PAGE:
When people in civilian families pass away, their funerals and memorials are always private affairs. Loved ones come together to plan the funeral. They pay their respects, hold a memorial service and bury or cremate. They tap their own resources for the arrangements.
The passing of a veteran or active service member is marked in a slightly different way. When a person has made some of the highest sacrifices possible for his or her country, their passing is seen as an event of national significance, one that the country must condole, as well.
If Called upon to do so, the Military Fully Takes Charge
When a former or active member of the Armed Forces passes away, the government considers it its duty to fully take charge, if needed. Everything from performing military honors and finding a burial location at one of the dozens of military burial grounds around the country, to performing the actual burial, laying down the headstone, and caring for the site in eternity are steps the military considers its responsibility.
Military funerals held under the Honoring Those Who Served program are solemn affairs. Funerals feature members of the unit served by the deceased appearing as formal detail. Taps are performed, the coffin is ceremonially draped in the flag, pallbearers in uniform carry the casket and in certain cases, honorific fly pasts are arranged. The proceedings can be beautiful and dignified.
Nevertheless, Most Families Prefer Private Affairs
While the military is capable of stepping in and taking charge, most families would rather keep up family tradition. For this reason, the military works with the families of the deceased and with the private funeral homes that they hire. Together, they achieve a blend of the official and the private. For this to happen, families usually need to file considerable amounts of paperwork. The DD Form 214 that offers proof of military service is only the first item to file.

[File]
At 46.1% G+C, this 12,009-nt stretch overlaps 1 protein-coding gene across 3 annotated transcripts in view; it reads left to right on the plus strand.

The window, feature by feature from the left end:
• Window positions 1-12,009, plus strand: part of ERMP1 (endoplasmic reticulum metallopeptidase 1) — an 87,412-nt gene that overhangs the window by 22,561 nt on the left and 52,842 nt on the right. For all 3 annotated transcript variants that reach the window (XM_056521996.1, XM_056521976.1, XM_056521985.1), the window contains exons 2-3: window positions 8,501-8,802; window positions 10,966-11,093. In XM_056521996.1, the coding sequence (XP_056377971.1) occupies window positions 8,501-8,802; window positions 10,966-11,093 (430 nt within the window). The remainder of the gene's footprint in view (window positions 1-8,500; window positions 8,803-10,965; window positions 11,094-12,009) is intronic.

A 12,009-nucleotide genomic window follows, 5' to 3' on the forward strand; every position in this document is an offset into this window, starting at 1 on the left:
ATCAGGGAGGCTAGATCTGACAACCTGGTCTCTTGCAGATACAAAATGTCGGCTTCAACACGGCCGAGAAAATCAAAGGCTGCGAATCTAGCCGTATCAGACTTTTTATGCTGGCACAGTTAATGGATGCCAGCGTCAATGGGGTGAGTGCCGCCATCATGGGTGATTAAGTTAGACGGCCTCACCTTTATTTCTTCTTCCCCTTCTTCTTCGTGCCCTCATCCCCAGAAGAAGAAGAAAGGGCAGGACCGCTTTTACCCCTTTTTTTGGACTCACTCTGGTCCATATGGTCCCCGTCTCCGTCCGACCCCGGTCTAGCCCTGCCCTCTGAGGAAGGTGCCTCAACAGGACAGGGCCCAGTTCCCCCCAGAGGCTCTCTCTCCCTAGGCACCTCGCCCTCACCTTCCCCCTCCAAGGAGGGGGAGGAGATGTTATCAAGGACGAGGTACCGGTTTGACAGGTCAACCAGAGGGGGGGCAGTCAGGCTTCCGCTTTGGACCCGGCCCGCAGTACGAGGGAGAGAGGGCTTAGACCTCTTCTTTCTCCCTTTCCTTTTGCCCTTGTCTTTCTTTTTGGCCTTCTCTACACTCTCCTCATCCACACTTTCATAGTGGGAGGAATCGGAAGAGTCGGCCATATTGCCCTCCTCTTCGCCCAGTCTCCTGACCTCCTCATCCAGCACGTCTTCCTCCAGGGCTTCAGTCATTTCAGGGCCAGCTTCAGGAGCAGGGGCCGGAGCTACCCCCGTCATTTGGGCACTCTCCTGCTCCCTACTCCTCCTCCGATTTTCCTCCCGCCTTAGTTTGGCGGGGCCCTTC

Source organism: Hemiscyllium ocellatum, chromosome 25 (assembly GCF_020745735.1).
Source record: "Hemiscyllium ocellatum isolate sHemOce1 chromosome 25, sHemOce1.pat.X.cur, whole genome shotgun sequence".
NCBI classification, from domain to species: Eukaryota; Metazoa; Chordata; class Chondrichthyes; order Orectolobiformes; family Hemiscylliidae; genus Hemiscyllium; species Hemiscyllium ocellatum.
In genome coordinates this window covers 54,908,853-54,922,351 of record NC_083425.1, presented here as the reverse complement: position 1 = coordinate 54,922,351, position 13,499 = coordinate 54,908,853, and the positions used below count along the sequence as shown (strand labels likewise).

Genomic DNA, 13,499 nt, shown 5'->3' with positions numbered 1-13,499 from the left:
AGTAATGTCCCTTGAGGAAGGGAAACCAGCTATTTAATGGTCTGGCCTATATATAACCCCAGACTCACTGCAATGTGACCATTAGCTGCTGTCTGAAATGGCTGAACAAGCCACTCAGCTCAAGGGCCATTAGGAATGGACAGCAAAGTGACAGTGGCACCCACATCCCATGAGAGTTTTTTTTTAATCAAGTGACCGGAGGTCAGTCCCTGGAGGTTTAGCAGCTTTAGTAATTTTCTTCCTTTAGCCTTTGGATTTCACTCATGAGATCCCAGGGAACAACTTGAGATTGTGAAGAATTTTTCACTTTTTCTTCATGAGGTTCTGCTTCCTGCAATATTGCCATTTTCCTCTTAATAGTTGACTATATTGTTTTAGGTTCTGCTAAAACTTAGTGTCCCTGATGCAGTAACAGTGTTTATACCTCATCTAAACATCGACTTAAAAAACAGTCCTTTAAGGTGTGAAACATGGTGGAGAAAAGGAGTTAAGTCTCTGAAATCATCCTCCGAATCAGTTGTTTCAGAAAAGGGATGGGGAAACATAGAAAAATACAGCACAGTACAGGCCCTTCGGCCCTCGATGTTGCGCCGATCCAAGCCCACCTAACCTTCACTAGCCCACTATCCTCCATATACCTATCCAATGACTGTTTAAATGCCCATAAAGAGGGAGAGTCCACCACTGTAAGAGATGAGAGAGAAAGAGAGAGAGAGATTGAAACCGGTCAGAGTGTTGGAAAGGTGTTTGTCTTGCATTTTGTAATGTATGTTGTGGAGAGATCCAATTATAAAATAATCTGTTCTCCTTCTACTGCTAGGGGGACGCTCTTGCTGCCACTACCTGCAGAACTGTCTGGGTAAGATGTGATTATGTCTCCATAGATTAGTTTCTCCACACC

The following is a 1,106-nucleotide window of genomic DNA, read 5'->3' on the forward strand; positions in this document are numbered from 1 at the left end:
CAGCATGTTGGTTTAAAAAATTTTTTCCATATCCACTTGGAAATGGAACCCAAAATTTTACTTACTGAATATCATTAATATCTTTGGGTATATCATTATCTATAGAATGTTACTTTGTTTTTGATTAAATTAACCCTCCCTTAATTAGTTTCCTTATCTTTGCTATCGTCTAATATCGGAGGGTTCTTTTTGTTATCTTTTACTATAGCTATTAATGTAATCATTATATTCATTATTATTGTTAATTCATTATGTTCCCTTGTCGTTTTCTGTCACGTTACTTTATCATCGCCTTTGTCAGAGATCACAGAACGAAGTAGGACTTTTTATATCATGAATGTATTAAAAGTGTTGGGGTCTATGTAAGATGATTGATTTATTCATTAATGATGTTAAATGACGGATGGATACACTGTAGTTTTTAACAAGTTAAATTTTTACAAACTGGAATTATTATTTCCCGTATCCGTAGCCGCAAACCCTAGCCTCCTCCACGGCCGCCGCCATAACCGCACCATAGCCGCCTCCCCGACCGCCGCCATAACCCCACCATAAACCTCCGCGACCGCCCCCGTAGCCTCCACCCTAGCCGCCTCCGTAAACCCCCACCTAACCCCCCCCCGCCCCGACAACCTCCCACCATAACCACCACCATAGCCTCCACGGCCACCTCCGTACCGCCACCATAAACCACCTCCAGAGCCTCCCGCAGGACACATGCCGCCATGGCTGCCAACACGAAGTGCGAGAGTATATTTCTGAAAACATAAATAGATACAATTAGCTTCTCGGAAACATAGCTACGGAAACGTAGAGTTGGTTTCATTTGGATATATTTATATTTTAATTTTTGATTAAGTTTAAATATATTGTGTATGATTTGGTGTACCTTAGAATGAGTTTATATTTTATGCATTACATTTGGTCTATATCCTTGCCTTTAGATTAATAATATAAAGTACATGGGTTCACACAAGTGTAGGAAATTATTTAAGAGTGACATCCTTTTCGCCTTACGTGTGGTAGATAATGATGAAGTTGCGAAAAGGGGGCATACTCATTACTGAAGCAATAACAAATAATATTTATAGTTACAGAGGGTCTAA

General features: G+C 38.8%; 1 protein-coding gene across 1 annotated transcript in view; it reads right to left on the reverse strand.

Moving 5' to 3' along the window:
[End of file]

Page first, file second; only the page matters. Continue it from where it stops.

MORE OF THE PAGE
When the family prefers a standard government headstone for installation at a private cemetery, it takes VA Form 40-1330. VA Form 21-530 helps with reimbursements of funeral expenses. The application process can be complex.
Leaving the Hard Work to the Funeral Home
To a family recently bereaved, pushing paperwork through government can be difficult. Families picking a funeral home for their private ceremony, then, need to find a business that has experience in coordinating with the military. The DIY approach is simply impractical.
According to Cleveland Cremations, of Medina, OH, when done through a funeral home experienced in military funerals, the process can quickly become painless, and can be a huge weight off.
The paperwork gets filed in time, and the military shows up for the funeral. The memorial takes place when it should, and reimbursement for expenses made arrives without a hitch. It only takes a funeral home experienced in military funerals.